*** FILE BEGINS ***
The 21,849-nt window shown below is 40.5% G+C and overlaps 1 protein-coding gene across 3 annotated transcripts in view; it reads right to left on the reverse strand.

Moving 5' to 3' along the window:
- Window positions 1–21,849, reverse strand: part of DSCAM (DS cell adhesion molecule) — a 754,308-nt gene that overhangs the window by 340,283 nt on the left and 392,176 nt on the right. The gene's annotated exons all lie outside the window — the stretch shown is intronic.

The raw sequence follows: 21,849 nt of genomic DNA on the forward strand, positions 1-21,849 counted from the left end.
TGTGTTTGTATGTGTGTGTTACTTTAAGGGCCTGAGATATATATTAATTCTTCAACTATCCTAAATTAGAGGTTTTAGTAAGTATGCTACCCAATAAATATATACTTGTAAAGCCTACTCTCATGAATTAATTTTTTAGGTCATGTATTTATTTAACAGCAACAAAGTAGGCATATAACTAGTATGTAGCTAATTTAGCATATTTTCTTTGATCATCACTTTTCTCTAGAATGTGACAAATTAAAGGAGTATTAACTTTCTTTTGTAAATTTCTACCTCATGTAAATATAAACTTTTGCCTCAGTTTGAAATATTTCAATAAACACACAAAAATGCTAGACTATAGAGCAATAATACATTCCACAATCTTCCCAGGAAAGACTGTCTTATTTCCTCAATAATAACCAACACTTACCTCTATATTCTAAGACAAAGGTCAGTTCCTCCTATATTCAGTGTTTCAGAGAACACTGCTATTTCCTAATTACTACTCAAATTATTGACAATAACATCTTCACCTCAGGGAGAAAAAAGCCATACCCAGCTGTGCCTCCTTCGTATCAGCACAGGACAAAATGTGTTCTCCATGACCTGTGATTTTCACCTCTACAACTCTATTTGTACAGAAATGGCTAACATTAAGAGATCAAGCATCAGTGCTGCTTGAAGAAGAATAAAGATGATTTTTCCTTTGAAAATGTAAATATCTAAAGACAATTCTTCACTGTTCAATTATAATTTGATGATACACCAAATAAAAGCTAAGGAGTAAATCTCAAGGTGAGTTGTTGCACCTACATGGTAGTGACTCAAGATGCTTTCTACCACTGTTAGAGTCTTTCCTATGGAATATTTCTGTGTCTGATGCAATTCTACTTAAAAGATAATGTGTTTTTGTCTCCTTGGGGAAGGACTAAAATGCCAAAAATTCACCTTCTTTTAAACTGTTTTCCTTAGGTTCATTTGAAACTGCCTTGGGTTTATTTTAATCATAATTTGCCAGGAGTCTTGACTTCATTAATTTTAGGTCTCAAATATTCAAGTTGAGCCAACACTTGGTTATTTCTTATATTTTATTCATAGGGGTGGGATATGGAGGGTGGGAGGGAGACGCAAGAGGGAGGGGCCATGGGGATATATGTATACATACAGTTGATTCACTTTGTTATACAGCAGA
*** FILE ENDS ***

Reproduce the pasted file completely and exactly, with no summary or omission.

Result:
The 21,849-nt window shown below is 40.5% G+C and overlaps 1 protein-coding gene across 3 annotated transcripts in view; it reads right to left on the reverse strand.

Moving 5' to 3' along the window:
- Window positions 1–21,849, reverse strand: part of DSCAM (DS cell adhesion molecule) — a 754,308-nt gene that overhangs the window by 340,283 nt on the left and 392,176 nt on the right. The gene's annotated exons all lie outside the window — the stretch shown is intronic.

The raw sequence follows: 21,849 nt of genomic DNA on the forward strand, positions 1-21,849 counted from the left end.
TGTGTTTGTATGTGTGTGTTACTTTAAGGGCCTGAGATATATATTAATTCTTCAACTATCCTAAATTAGAGGTTTTAGTAAGTATGCTACCCAATAAATATATACTTGTAAAGCCTACTCTCATGAATTAATTTTTTAGGTCATGTATTTATTTAACAGCAACAAAGTAGGCATATAACTAGTATGTAGCTAATTTAGCATATTTTCTTTGATCATCACTTTTCTCTAGAATGTGACAAATTAAAGGAGTATTAACTTTCTTTTGTAAATTTCTACCTCATGTAAATATAAACTTTTGCCTCAGTTTGAAATATTTCAATAAACACACAAAAATGCTAGACTATAGAGCAATAATACATTCCACAATCTTCCCAGGAAAGACTGTCTTATTTCCTCAATAATAACCAACACTTACCTCTATATTCTAAGACAAAGGTCAGTTCCTCCTATATTCAGTGTTTCAGAGAACACTGCTATTTCCTAATTACTACTCAAATTATTGACAATAACATCTTCACCTCAGGGAGAAAAAAGCCATACCCAGCTGTGCCTCCTTCGTATCAGCACAGGACAAAATGTGTTCTCCATGACCTGTGATTTTCACCTCTACAACTCTATTTGTACAGAAATGGCTAACATTAAGAGATCAAGCATCAGTGCTGCTTGAAGAAGAATAAAGATGATTTTTCCTTTGAAAATGTAAATATCTAAAGACAATTCTTCACTGTTCAATTATAATTTGATGATACACCAAATAAAAGCTAAGGAGTAAATCTCAAGGTGAGTTGTTGCACCTACATGGTAGTGACTCAAGATGCTTTCTACCACTGTTAGAGTCTTTCCTATGGAATATTTCTGTGTCTGATGCAATTCTACTTAAAAGATAATGTGTTTTTGTCTCCTTGGGGAAGGACTAAAATGCCAAAAATTCACCTTCTTTTAAACTGTTTTCCTTAGGTTCATTTGAAACTGCCTTGGGTTTATTTTAATCATAATTTGCCAGGAGTCTTGACTTCATTAATTTTAGGTCTCAAATATTCAAGTTGAGCCAACACTTGGTTATTTCTTATATTTTATTCATAGGGGTGGGATATGGAGGGTGGGAGGGAGACGCAAGAGGGAGGGGCCATGGGGATATATGTATACATACAGTTGATTCACTTTGTTATACAGCAGA